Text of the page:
FNM chairman says now is not the time for division or politics, but unity
NASSAU, BAHAMAS — The Privy Council’s decision to reject a bid to appeal Frank Smith’s acquittal has reignited opposition criticism over the role of two sitting Cabinet ministers in the corruption trial.
In a statement today, Opposition Leader Philip Brave Davis underscored justice has been served in the decision of the appellate court to refuse the government’s attempt to appeal Smith’s case.
Davis said Prime Minister Dr Hubert Minnis must now make a decision about the conduct of ministers Duane Sands and Marvin Dames, whose actions were strongly criticized by the judiciary.
The Opposition leader also called for Attorney General Carl Bethel to be placed under the spotlight for allowing the case to proceed.
Davis said while he was pleased with the Privy Council ruling, he remains saddened about people who seek similar justice but do not have the resources to take their matters to the highest court.
“This strengthens my resolve that one day God willing as prime minister, I will do my utmost to help the poor and the dispossessed,” he said.
“I make that pledge today. Thank you all Bahamians for your prayers and support. God is in charge.”
The Privy Council has refused the Office of the Director of Public Prosecution’s attempt to appeal Smith’s acquittal, ruling that there was no risk that a serious miscarriage of justice occurred in this case.
Attempts to reach the attorney general were not successful.
When contacted, Free National Movement (FNM) Chairman Carl Culmer said he will not speak to the case itself; however, he noted the FNM is pleased with Sands and Dames, and the impactful contributions they have made in office thus far.
In his statement, Davis said: “We have previously asked for their resignations and if they failed to do so we asked for their dismissal.
“The eyes of the public must also be on Attorney General, Senator Carl Bethel who allowed this case to go forward when he must have known the state of the evidence.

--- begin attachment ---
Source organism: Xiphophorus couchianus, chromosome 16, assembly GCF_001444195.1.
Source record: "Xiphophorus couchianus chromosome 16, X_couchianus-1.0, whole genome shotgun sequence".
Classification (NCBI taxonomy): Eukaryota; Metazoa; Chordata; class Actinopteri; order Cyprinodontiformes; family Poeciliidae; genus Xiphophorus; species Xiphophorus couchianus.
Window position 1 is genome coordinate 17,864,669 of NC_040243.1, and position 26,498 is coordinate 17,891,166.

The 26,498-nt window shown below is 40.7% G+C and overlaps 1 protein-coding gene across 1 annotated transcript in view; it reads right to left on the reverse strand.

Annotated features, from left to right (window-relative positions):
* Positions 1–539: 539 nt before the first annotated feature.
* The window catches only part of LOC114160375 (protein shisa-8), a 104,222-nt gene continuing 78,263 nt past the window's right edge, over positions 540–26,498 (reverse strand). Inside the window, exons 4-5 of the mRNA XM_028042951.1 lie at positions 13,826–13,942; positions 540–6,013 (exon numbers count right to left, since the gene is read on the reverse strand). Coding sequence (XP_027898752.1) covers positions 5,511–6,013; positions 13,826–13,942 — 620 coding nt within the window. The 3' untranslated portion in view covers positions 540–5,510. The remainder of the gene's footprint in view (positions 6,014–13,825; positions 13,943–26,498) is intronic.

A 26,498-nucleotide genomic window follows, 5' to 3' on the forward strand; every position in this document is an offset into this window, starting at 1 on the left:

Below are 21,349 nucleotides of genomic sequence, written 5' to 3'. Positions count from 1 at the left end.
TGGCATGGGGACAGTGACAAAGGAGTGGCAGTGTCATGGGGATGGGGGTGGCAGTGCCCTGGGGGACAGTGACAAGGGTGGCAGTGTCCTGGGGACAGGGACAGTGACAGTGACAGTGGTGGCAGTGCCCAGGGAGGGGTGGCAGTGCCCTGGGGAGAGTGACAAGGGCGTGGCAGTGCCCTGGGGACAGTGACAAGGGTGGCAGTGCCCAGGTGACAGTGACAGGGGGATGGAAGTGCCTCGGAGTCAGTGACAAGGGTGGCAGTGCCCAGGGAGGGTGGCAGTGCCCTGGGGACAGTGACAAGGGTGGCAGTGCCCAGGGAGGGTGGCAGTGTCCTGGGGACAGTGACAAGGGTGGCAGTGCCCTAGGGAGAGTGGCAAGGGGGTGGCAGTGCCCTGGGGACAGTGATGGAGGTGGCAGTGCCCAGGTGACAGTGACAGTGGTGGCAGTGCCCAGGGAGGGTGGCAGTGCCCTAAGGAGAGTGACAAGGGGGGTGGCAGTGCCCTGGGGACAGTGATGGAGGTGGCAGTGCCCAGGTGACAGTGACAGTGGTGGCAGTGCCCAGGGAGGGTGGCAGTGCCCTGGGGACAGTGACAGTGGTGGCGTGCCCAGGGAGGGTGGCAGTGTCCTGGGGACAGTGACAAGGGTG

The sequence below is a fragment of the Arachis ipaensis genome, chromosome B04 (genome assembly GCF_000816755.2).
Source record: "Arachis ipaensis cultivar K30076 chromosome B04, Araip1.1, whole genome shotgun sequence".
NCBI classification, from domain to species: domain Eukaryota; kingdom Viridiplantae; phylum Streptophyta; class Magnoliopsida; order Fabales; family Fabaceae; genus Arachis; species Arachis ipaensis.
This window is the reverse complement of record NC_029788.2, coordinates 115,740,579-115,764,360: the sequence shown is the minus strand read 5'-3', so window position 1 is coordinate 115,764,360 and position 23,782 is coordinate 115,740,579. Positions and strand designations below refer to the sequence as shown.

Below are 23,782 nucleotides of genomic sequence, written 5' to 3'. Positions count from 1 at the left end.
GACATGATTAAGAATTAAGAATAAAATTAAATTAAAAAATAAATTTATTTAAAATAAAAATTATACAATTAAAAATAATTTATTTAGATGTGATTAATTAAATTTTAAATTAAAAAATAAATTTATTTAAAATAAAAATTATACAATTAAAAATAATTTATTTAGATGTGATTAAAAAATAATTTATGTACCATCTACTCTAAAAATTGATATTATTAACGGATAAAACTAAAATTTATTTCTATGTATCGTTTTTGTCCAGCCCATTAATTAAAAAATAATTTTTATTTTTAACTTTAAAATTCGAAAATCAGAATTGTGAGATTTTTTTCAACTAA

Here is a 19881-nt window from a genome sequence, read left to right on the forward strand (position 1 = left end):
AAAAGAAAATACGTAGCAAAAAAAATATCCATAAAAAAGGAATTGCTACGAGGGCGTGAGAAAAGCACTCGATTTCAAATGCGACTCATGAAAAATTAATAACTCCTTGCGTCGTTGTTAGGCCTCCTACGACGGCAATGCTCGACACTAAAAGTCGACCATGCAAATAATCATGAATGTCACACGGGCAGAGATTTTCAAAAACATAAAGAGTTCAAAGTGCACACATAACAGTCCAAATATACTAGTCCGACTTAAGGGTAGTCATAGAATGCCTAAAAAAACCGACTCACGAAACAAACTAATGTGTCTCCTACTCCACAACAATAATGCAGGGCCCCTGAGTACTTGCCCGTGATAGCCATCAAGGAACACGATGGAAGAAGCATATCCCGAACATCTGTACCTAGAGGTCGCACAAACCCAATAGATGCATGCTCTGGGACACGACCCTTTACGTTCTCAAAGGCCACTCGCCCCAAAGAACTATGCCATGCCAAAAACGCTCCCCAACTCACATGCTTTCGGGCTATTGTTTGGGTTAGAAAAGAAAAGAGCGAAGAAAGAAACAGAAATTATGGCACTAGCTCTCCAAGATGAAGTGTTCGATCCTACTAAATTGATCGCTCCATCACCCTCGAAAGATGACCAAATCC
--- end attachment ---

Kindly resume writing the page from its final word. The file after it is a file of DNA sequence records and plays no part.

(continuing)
“…The state has wasted millions of public dollars. The costs of bringing foreign counsel and other costs have not been handled in a transparent way.
“There has been no accountability for the conduct of the state; and the entire effort against former Senator Smith and former Minister Shane Gibson has ended in abject and complete failure.
Last May, Chief Magistrate Joyann Ferguson-Pratt determined there was no case for Smith to answer.
She said the prosecution failed to prove that Smith, the former Public Hospitals Authority chairman, received bribes in the amount of $60,000 from the complainant, Barbara Hanna, between 2016 and 2017.
Hanna, the owner of Magic Touch Cleaning, was awarded a $516,000 contract to clean the critical care unit of the Princess Margaret Hospital.
Following her ruling, Ferguson-Pratt said the award of a second contract of $1.8 million by Sands after the complainant made the corruption allegations, raised a “specter of impropriety”.
Ferguson-Pratt noted that Sands awarded the contract without the approval of the PHA board.
As it relates to Dames, who met with Hanna before she made her official complaint, Ferguson-Pratt said the meeting with the complainant was “unorthodox to say the least”.
Speaking with Eyewitness News, Culmer said said both ministers have made impactful contributions, including the response to Hurricane Dorian since last September and with the current threat of the Coronavirus (COVID-19).
He said this is not the time to get “into things that separate us”.
“I think there is a time to do that,” Culmer said.
“I would like us now to focus on the challenge that we have, and you know the PLP is always looking for an opportunity to get political. I would say, let’s leave that for another time and let’s move forward. I see this as Bahamians should be united now and see how we can combat this challenge that we have.”